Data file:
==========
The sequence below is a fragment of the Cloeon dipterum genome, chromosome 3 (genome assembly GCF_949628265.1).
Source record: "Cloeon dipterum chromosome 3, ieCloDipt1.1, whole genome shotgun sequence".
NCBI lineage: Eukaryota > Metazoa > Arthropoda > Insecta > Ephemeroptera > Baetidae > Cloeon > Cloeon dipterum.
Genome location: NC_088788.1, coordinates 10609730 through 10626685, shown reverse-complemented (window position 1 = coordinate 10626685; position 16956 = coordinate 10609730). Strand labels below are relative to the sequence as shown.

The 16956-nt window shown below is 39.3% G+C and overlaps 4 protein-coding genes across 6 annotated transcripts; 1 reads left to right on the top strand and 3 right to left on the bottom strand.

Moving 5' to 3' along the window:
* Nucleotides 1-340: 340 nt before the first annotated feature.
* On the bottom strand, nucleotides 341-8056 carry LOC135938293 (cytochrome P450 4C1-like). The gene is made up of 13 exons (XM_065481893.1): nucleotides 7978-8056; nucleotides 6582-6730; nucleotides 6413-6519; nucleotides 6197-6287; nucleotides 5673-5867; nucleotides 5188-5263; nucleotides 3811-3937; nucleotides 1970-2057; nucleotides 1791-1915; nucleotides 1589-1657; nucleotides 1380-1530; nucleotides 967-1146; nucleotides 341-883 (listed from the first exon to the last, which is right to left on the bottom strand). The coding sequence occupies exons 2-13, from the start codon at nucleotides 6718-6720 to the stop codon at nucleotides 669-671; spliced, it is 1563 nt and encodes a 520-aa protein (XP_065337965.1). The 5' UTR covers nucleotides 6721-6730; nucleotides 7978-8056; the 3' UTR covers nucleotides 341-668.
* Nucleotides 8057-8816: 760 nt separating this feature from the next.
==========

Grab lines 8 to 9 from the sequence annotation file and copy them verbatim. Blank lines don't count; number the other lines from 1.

* On the bottom strand, nucleotides 341-8056 carry LOC135938293 (cytochrome P450 4C1-like). The gene is made up of 13 exons (XM_065481893.1): nucleotides 7978-8056; nucleotides 6582-6730; nucleotides 6413-6519; nucleotides 6197-6287; nucleotides 5673-5867; nucleotides 5188-5263; nucleotides 3811-3937; nucleotides 1970-2057; nucleotides 1791-1915; nucleotides 1589-1657; nucleotides 1380-1530; nucleotides 967-1146; nucleotides 341-883 (listed from the first exon to the last, which is right to left on the bottom strand). The coding sequence occupies exons 2-13, from the start codon at nucleotides 6718-6720 to the stop codon at nucleotides 669-671; spliced, it is 1563 nt and encodes a 520-aa protein (XP_065337965.1). The 5' UTR covers nucleotides 6721-6730; nucleotides 7978-8056; the 3' UTR covers nucleotides 341-668.
* Nucleotides 8057-8816: 760 nt separating this feature from the next.